Art of architecture

This city terrace house is not only a showcase for contemporary art it also makes a strong design statement in its own right
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A view of the living area, wooden flooring, spot lights, artwork and ornaments, black leather sofas, wooden tables, kitchen and dining beyond.

Conformity is often the result of the strict building regulations that govern many new developments. But with a little lateral thinking it's possible to break the mould while still adhering to the rules.

This terrace house in a new subdivision could have mimicked its colonial-style neighbours, but architect David Hillam opted for a more contemporary language that better suited the owners.

"The local regulatory body obviously wished to create some consistency with the housing, hence the similar front elevations and identical pitch of the roofs," he says. "But, for this house, on a sloping site at the end of a cul-de-sac, I wanted to break away from the predictable straight-line front elevation and articulate the building a little more between its immediate neighbours."

Working within the confines of a tight, wedge-shaped site, Hillam designed a layered, square-edged elevation, and offset the front door to one side. The four-storey house is also aligned to address the view down the street in one direction, and out to the city on the other side.

Hillam says placing the door to one side of the house enabled the floor space to be maximised. It also provided for a three-storey void, which progressively expands into the house, allowing morning light to diffuse the interior.

"Creating a vertical space was a way to bring light into the middle of the house, and compensate for the closed-in sides," says Hillam.


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An exterior view of the homes in the subdivision.

Light also enters from the west-facing rear of the house, which is visually linked to the front. This axis defines the circulation space through the centre of the house.

Hillam says maintaining a good flow was essential, particularly as the house has a compact footprint.

"An open-plan living arrangement, with the kitchen at the centre, ensures all the spaces interact with each other," he says. "In addition, the stairs and bridges linking the two sides of each floor allow an interaction with other spaces as you move through the house."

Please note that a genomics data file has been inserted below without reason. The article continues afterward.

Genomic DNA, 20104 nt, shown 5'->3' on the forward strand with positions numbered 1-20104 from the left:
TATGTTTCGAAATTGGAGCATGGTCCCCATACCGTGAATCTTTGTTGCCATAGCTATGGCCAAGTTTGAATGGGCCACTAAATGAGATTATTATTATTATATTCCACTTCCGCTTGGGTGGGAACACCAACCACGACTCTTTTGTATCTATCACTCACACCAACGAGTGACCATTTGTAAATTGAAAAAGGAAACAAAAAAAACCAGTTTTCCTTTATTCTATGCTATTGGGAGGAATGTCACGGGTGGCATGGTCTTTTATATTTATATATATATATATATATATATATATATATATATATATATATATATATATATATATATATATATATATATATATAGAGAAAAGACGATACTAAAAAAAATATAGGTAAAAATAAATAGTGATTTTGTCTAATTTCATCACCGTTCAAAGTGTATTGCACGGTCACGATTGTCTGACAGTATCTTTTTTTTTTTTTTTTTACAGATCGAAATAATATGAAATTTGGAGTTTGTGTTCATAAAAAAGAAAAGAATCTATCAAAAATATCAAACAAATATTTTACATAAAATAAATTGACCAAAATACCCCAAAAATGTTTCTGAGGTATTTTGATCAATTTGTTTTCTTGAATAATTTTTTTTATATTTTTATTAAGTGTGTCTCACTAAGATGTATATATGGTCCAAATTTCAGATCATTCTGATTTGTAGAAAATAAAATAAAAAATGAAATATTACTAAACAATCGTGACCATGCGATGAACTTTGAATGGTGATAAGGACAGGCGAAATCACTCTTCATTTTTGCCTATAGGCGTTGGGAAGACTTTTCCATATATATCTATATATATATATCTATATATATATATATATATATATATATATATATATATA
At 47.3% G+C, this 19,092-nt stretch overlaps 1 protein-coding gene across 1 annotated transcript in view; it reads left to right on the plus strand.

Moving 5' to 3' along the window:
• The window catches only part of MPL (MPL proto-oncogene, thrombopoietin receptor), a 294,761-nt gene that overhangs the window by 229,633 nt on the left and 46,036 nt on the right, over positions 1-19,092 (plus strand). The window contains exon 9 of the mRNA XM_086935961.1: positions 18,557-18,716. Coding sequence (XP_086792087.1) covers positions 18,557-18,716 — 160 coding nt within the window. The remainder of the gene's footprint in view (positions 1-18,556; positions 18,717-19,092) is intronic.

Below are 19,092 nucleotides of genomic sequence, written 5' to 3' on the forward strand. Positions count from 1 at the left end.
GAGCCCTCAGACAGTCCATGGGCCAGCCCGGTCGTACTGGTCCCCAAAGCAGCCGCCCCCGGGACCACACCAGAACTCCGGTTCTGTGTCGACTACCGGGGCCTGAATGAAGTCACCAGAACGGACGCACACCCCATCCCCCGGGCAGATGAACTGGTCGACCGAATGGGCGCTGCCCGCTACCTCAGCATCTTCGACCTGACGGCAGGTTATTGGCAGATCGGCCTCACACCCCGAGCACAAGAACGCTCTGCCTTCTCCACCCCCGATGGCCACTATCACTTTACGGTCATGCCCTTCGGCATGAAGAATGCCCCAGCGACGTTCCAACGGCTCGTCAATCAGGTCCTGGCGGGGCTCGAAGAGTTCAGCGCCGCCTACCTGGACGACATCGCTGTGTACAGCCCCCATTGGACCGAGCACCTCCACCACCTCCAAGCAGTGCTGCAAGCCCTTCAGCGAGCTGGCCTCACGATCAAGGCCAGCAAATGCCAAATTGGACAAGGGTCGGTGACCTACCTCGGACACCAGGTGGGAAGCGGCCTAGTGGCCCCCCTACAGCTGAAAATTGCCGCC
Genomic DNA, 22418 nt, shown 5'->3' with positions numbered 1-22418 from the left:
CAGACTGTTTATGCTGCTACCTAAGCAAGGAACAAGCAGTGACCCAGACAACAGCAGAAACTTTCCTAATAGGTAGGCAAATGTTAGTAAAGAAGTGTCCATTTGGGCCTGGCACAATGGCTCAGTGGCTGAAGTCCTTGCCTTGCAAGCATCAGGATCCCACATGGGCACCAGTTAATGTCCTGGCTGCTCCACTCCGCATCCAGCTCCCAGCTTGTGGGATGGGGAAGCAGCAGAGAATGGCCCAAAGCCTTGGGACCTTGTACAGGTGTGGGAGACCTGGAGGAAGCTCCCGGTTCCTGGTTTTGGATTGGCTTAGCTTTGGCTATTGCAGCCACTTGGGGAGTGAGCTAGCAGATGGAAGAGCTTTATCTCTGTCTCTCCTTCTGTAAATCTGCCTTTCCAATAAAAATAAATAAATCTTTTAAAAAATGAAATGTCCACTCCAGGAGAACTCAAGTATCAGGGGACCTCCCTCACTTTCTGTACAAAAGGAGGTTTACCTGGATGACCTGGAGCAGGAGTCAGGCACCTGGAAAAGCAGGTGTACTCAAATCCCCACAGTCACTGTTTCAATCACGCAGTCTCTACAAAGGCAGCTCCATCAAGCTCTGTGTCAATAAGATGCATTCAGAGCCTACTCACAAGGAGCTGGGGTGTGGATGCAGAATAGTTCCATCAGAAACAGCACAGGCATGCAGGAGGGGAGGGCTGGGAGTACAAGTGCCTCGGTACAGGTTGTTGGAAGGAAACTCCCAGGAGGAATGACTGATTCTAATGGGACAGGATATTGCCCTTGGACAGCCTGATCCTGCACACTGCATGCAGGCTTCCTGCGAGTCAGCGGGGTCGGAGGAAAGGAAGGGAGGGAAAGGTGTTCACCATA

The open layout was also a requirement of the owners, who were familiar with the architect's style and particularly liked spaces with voids over more than one floor.

"As the house rises over four levels, it was important to maintain a degree of communication between the floors," says one of the owners. "We also love the interplay of light within the space the voids create interesting shadows that change throughout the day."

The open design allows the stairs to form a distinctive sculptural element, which further appeals to the owners, who are passionate collectors of contemporary art.

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A view of the passage from the front soor, wooden flooring, artwork, spot lights, white walls, wooden furniture.

"Subtle changes in the colour palette define the shapes within the void," says Hillam.

The light tones also provide a gallery-style backdrop for the art a key consideration. Hillam ensured there is plenty of space for the collection, which the owners like to change and move around.

Even with the amount of wall space, Hillam provided large expanses of glazing and a seamless flow to the outdoors. The dining room opens to a terrace with a water feature, which can be glimpsed from many areas of the house.

Contemporary art is just as much a feature of the outdoor living area a wire sculpture by Simon Gilby is a focal point that punctuates one end of the main axis through the house.

To provide a degree of separation between the adults and younger family members, the master suite occupies a loft space on the top floor. This opens to both east- and west-facing terraces, and has views in both directions.

Other bedrooms and an informal living area are on the first floor. A basement, which opens to the rear, provides an additional bedroom, workshop, garage and laundry.

Oct 20, 2006

Credit list

Builder
Cardinal Constructions
Roofing
Colorbond from Bluescope Steel
Window and door hardware
Gainsborough from Parker in Black and Forest
Flooring
Tasmanian oak from Creative Wood Floors; Tuftmaster Safari sisal carpet from The Carpeting Centre
Wall painting in dining room
Air conditioning
Dynamic Air
Cabinets
Satin lacquer, manufactured by Giltedge Kitchens & Cabinets
Splashback
Ven Nival rectified tiles from Tiles Expo
Vanity top
Micro Bianco reconstituted stone
Taps
Ram Park
Bathroom tiles
Cercom Olmo vitrified tiles from Original Ceramics
Street sculpture
The Dogs and The Diver by Russell Sheridan
Window and door joinery
Frontline Windows
Blinds
Blinds By Derrick Sambrook
Paints
Dulux
Lighting
The Eagle Group
Speakers
Bose
Benchtops
Micro Bianco reconstituted stone and honed Nero Impala granite from Marble & Cement Works
Bathroom vanity
Satin lacquer, manufactured by Giltedge Kitchens & Cabinets
Basins
Scarabeo
Hot water system
Rinnai Infinity
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